- Guardianship.The House passed HB 70 by Rep. Chuck Efstration (R-Dacula). The bill revises a number of areas within the code affecting guardianship of minors and adults. The changes mostly relate to appointment issues and court administration rather than bank operations. GBA is monitoring.
- Hemp Farming. The House passed HB 213 by Rep. John Corbett (R-Lake Park). The bill establishes the framework for research, development, growing, licensing and regulating hemp production in Georgia as prescribed by the Federal Farm Bill that was enacted in 2018. GBA is monitoring.
- Nationwide Multistate Licensing System and Registry. The House Banks and Banking Committee held a hearing, amended and reported HB 212 by Rep. Clay Pirkle (R-Ashburn).The bill exempts certain retailers of mobile homes and employees of residential contractors from registration under the state and national mortgage registration system. The amendment was made at the request of the Department of Banking and Finance to ensure the State of Georgia remains in compliance with the rules governing the multistate licensing system. GBA is monitoring.
- 529 Savings Trust Accounts. The House Ways and Means Committee held a hearing on and reported HB 266 by Rep. Marcus Wiedower. The bill doubles the state income tax deduction for contributions to Georgia’s 529 educational savings trust accounts. GBA is monitoring.
- Banking Improvement Zone. The Senate passed SB 20 by Sen. Michael Rhett (D-Marietta). The bill provides an incentive for financial institutions to operate in underserved areas designated as Banking Improvement Zones by the Department of Community Affairs by allowing the local governmental entity to place deposits with a financial institution as long as the fixed rate of interest is at or below the institution’s posted two-year certificate of deposit rate. GBA is monitoring.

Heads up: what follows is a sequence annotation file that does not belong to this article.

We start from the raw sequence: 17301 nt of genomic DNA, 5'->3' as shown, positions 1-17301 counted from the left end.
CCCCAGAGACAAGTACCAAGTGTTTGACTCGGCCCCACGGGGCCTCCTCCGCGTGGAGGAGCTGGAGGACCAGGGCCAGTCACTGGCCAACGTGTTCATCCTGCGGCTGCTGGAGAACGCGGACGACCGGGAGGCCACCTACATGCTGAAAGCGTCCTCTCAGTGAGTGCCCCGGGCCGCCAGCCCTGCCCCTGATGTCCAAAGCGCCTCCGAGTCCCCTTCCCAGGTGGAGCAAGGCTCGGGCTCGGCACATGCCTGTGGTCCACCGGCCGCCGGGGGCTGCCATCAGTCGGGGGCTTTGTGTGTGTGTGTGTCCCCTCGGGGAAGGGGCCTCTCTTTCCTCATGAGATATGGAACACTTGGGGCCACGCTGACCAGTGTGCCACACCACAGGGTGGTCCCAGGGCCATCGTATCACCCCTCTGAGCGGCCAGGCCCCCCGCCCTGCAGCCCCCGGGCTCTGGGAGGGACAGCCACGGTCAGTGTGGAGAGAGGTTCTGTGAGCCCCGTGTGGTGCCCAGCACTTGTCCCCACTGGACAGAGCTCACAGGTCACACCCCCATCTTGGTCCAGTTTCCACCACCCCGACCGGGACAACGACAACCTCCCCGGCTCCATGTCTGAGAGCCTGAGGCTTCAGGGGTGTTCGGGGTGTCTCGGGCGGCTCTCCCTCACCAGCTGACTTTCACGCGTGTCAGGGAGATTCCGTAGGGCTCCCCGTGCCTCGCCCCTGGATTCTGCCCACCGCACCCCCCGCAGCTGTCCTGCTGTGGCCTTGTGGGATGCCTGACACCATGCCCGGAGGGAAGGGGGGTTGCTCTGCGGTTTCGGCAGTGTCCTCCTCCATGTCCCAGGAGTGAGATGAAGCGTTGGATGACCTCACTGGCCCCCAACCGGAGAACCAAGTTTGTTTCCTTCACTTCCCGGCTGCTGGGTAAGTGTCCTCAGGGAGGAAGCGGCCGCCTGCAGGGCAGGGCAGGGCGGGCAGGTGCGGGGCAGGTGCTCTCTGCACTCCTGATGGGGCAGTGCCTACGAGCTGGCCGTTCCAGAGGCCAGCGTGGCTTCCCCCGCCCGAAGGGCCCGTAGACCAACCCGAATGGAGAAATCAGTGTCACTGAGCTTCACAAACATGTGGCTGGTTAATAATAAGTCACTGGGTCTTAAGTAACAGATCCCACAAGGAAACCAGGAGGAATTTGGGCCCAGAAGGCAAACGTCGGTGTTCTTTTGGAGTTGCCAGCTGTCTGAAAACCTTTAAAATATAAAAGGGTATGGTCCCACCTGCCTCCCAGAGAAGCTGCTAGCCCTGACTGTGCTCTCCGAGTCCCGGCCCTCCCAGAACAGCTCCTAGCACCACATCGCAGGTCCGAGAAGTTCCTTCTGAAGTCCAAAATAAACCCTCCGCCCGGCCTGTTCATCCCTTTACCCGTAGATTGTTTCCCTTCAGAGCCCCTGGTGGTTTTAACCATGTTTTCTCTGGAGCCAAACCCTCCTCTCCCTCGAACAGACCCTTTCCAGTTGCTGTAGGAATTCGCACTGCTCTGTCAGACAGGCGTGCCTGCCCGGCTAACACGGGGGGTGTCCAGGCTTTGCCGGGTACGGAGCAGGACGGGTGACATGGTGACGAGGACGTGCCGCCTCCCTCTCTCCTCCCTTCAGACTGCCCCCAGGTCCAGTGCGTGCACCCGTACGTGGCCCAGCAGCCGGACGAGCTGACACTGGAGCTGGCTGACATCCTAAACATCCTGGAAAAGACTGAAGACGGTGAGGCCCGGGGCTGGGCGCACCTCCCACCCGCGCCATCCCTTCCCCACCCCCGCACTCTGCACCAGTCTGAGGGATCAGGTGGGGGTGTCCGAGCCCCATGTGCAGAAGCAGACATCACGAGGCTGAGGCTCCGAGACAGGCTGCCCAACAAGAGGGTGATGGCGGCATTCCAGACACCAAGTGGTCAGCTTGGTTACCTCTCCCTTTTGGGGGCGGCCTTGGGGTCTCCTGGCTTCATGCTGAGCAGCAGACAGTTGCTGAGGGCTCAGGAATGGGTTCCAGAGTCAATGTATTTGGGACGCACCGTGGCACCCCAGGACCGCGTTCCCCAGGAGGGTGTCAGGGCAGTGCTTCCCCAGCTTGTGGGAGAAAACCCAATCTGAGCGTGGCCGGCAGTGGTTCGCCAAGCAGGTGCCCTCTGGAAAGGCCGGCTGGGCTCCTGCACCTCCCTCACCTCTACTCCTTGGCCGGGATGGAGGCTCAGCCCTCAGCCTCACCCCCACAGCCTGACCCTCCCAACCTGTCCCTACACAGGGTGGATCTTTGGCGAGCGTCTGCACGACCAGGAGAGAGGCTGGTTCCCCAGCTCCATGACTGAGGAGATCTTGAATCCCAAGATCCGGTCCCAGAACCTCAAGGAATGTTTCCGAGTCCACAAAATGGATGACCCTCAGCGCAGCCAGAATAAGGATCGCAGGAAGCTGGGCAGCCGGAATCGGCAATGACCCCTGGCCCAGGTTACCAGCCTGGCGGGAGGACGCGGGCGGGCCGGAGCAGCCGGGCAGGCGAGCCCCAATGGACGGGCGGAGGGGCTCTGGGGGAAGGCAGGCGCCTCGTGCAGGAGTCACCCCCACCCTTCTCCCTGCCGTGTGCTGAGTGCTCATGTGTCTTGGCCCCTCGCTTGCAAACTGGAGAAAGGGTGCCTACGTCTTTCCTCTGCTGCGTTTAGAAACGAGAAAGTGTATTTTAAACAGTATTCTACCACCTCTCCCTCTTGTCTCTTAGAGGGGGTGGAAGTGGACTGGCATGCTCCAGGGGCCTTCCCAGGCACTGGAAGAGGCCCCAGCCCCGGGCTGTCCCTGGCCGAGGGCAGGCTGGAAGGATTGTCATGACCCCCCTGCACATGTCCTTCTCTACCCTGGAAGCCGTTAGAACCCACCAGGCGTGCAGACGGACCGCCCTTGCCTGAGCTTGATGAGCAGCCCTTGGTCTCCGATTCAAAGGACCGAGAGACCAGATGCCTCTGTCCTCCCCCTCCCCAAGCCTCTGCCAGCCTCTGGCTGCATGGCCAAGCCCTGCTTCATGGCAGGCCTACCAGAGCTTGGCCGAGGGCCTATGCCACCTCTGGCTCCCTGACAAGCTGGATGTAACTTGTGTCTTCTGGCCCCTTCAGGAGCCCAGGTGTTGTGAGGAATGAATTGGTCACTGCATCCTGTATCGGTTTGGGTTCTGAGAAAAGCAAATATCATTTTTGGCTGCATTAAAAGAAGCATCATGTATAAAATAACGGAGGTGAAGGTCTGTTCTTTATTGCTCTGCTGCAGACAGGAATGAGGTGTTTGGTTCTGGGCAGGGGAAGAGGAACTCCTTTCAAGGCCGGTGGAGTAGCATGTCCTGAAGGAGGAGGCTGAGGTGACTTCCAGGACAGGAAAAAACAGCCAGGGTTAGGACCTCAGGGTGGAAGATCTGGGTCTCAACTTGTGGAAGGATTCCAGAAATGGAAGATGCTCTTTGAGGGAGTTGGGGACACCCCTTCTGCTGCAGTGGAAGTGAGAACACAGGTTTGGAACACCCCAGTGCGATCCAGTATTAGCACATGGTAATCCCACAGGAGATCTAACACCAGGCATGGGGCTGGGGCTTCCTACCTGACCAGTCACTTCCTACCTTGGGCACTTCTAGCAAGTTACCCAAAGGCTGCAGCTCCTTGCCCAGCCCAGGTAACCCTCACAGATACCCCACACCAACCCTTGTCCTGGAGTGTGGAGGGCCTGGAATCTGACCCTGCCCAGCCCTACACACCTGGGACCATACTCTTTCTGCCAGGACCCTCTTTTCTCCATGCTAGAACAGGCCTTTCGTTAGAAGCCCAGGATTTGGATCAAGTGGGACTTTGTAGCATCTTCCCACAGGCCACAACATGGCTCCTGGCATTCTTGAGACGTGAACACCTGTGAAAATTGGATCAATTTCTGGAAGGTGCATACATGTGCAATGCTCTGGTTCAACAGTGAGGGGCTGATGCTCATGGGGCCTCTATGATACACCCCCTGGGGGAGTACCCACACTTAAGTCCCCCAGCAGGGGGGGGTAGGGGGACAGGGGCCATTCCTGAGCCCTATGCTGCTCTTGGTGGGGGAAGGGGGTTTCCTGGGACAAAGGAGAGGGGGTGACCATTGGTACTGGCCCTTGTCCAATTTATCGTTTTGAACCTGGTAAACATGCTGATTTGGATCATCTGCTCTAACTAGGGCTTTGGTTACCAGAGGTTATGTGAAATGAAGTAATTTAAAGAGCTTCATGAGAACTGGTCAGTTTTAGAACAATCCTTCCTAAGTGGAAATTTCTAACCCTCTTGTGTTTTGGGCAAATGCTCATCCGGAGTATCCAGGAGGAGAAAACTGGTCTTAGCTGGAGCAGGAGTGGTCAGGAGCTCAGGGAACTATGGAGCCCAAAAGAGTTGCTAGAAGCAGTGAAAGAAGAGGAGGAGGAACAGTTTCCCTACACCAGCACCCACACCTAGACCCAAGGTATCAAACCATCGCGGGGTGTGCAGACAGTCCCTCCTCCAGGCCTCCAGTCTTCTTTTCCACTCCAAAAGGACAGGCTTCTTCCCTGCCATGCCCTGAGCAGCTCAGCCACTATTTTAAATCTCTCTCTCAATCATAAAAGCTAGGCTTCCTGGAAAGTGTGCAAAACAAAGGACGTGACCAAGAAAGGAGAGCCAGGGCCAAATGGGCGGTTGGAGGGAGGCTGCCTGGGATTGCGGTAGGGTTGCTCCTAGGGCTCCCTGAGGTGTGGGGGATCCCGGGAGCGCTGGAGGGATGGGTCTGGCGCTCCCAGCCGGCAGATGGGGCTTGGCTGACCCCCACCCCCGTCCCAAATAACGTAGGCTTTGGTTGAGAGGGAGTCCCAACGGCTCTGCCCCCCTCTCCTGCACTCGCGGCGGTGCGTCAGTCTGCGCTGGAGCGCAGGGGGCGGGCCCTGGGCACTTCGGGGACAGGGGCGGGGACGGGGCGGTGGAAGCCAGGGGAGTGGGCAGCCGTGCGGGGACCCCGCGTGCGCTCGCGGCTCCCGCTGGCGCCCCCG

- Recording Fees. A House Judiciary Subcommittee held a hearing on and reported HB 288 by Rep. Alan Powell (R-Hartwell). The Judiciary Committee passed the bill Friday. Among other things, the bill creates a flat filing fee for recording certain real estate and personal property with the clerk of superior court by raising the current base fee and eliminating the per page fee. GBA is monitoring.
- Fraudulent Transfers. The House passed HB 396 by Rep. Dale Washburn (R-Macon). The bill provides that it shall be unlawful for a person with intent to hinder, delay, impair, or defraud a creditor's rights to deed or otherwise transfer title to real property to another person without the knowledge or consent of such other person. GBA is monitoring.
- Self-settled Spendthrift Trust. The House Banks and Banking Committee held a hearing but took no further action on HB 497 by Rep. Bonnie Rich (R-Suwanee). The bill creates a new trust in Georgia that allows the creator of the trust to also be the beneficiary of the trust. A second hearing is scheduled for Monday of next week. GBA is monitoring.
- Funeral Expenses for Intestate Depositors. The House Banks and Banking Committee held a hearing but took no further action on HB 490 by Rep. Jason Ridley (R-Chatsworth). The bill increases the amount and shortens the time financial institutions are required to release deposits upon receipt of a proper affidavit to pay claimants for funeral expenses or expenses of last illness. A second hearing is scheduled for Monday of next week. GBA is monitoring.
- Bank Data Match – State Tax Delinquencies. The House Judiciary
Committee held hearings on and reported HB 452 by Rep. Steven Sainz (R-Woodbine).